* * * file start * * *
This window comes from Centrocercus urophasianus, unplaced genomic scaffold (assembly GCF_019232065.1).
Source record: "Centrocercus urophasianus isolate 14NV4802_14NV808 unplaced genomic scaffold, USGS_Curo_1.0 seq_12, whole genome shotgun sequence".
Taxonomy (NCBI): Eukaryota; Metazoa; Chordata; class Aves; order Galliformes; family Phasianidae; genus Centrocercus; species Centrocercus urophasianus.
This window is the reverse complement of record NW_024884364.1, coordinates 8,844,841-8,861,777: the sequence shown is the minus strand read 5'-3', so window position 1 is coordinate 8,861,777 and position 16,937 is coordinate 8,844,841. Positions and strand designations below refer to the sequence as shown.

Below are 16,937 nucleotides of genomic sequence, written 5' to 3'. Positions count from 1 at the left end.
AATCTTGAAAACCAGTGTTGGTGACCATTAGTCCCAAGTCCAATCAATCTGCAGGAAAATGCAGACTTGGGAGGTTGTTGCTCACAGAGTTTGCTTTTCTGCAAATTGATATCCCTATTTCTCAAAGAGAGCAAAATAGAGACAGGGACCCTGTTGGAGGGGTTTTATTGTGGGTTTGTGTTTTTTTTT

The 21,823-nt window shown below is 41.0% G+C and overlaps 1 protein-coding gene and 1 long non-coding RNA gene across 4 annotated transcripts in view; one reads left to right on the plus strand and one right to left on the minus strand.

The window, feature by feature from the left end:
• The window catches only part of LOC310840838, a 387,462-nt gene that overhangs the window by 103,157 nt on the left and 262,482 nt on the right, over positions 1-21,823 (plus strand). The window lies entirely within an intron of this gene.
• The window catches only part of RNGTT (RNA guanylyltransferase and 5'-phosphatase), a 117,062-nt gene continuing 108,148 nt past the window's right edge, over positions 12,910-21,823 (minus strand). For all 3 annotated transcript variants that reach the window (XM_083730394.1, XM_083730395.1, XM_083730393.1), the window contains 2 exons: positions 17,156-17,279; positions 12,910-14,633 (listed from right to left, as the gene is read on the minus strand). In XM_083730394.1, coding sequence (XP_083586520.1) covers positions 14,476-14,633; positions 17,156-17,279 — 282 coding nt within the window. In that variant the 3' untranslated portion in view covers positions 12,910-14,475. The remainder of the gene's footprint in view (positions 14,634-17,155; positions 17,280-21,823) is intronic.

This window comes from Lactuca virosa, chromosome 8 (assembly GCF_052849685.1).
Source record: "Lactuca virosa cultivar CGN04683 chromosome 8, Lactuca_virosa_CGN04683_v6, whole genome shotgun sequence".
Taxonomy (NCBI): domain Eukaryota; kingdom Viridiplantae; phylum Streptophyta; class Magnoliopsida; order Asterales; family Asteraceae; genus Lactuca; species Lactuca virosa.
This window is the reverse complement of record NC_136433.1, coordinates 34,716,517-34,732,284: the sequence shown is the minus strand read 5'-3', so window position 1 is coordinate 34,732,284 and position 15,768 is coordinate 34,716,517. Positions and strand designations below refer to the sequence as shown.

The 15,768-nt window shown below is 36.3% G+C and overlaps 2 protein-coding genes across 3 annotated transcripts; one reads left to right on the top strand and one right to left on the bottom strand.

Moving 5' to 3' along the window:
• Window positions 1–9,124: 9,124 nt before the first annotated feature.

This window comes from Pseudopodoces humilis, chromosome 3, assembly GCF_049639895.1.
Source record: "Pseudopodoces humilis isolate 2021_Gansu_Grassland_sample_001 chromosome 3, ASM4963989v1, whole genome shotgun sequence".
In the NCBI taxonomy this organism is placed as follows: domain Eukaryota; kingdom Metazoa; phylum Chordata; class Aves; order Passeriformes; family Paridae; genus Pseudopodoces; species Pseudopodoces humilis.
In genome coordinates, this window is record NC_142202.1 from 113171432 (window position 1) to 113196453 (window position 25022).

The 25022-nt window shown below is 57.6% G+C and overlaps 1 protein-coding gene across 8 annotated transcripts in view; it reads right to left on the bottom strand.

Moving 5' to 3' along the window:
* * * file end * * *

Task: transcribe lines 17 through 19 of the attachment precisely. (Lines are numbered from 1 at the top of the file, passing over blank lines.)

• Window positions 1–9,124: 9,124 nt before the first annotated feature.

This window comes from Pseudopodoces humilis, chromosome 3, assembly GCF_049639895.1.
Source record: "Pseudopodoces humilis isolate 2021_Gansu_Grassland_sample_001 chromosome 3, ASM4963989v1, whole genome shotgun sequence".